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Magnesium deficiency. Role in arrhythmias complicating acute myocardial infarction?

Bigg RP; Chia R

Med J Aust 1981 Apr 4;1(7):346-8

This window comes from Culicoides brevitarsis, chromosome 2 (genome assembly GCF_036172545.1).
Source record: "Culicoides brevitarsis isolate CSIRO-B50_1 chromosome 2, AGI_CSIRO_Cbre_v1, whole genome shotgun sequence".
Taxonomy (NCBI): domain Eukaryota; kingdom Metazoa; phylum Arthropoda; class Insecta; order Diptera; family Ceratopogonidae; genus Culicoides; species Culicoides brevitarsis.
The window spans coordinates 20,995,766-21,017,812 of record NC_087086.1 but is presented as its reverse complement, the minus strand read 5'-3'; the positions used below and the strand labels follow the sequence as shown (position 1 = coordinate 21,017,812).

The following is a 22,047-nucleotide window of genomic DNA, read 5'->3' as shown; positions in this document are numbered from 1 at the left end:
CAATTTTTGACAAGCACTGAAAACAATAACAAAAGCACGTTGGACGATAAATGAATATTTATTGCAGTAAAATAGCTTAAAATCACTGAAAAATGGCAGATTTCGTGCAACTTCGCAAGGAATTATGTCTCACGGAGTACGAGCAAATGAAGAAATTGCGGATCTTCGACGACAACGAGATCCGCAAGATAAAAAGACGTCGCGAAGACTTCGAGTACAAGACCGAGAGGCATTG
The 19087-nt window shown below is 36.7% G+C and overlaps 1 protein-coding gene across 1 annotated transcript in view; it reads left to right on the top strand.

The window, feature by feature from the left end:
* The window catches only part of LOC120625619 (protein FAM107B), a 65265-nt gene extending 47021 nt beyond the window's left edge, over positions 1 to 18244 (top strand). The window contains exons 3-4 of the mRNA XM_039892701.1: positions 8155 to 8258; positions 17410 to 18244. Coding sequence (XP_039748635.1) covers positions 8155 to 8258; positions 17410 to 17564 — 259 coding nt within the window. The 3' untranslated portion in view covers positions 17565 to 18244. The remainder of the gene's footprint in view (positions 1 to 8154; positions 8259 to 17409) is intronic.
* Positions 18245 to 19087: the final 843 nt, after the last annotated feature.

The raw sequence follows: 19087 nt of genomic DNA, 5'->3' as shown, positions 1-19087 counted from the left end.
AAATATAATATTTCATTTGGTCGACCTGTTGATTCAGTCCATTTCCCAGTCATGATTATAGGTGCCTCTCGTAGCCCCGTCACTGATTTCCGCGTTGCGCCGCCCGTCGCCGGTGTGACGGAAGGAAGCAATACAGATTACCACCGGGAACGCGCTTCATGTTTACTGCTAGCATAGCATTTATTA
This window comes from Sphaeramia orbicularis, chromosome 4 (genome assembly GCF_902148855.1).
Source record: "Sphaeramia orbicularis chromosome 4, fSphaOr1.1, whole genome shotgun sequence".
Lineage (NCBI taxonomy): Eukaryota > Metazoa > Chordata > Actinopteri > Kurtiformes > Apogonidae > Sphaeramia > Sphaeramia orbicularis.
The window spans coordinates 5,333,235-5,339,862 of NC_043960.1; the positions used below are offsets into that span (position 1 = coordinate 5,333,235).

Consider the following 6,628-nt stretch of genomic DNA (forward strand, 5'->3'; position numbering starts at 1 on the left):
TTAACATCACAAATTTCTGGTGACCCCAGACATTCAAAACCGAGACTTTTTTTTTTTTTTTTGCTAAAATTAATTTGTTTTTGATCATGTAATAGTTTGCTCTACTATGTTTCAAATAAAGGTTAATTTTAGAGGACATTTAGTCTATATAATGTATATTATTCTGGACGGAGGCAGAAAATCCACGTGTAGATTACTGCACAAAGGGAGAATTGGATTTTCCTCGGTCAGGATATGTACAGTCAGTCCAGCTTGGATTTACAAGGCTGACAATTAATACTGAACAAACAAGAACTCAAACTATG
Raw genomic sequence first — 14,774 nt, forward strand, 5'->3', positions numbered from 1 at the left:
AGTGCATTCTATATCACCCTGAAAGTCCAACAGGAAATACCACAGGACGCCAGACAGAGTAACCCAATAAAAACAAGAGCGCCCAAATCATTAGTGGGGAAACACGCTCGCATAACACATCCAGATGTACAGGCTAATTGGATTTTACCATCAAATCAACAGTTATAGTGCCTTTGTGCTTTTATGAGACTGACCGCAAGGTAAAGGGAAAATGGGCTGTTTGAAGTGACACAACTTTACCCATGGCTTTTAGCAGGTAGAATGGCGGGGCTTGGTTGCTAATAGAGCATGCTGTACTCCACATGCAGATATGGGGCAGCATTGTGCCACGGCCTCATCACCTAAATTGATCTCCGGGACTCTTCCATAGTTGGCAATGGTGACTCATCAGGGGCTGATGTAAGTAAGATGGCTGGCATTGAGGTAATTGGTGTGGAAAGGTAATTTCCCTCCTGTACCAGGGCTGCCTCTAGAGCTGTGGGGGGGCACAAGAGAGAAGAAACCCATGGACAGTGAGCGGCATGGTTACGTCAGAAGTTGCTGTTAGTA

Magnesium deficiency is likely to occur in certain patients prone to developing acute myocardial infarction, such as hypertensive patients being treated with diuretics, alcoholics, diabetics and patients with ischaemic cardiomyopathy taking diuretics and digitalis. Magnesium deficiency commonly accompanies potassium deficiency, can also cause it, and can prevent correction of potassium deficiency if potassium supplements alone are used. The results of analysis of plasma magnesium and potassium levels in 25 patients presenting with acute myocardial infarction are presented. Three patients were hypomagnesaemic and all exhibited serious ventricular arrhythmias (two patients exhibited early ventricular fibrillation and the third exhibited ventricular trigeminy and multifocal ventricular ectopy). Two of the three hypomagnesaemic patients were hypokalaemic. Two other patients in the series exhibited ventricular tachycardia and both were hypokalaemic. Magnesium therapy should be considered in hypokalaemic patients during the early stages of acute myocardial infarction, as the body distribution kinetics of magnesium and potassium are interlinked and magnesium deficiency may be the crucial factor in hypokalaemia-associated arrhythmias. In addition, consideration should be given to magnesium supplementation in patients prone to acute myocardial infarction if there is a likelihood of magnesium deficiency developing, as magnesium-deficient patients may be more susceptible to developing potentially fatal ventricular tachyarrhythmias during the early stages of infarction.



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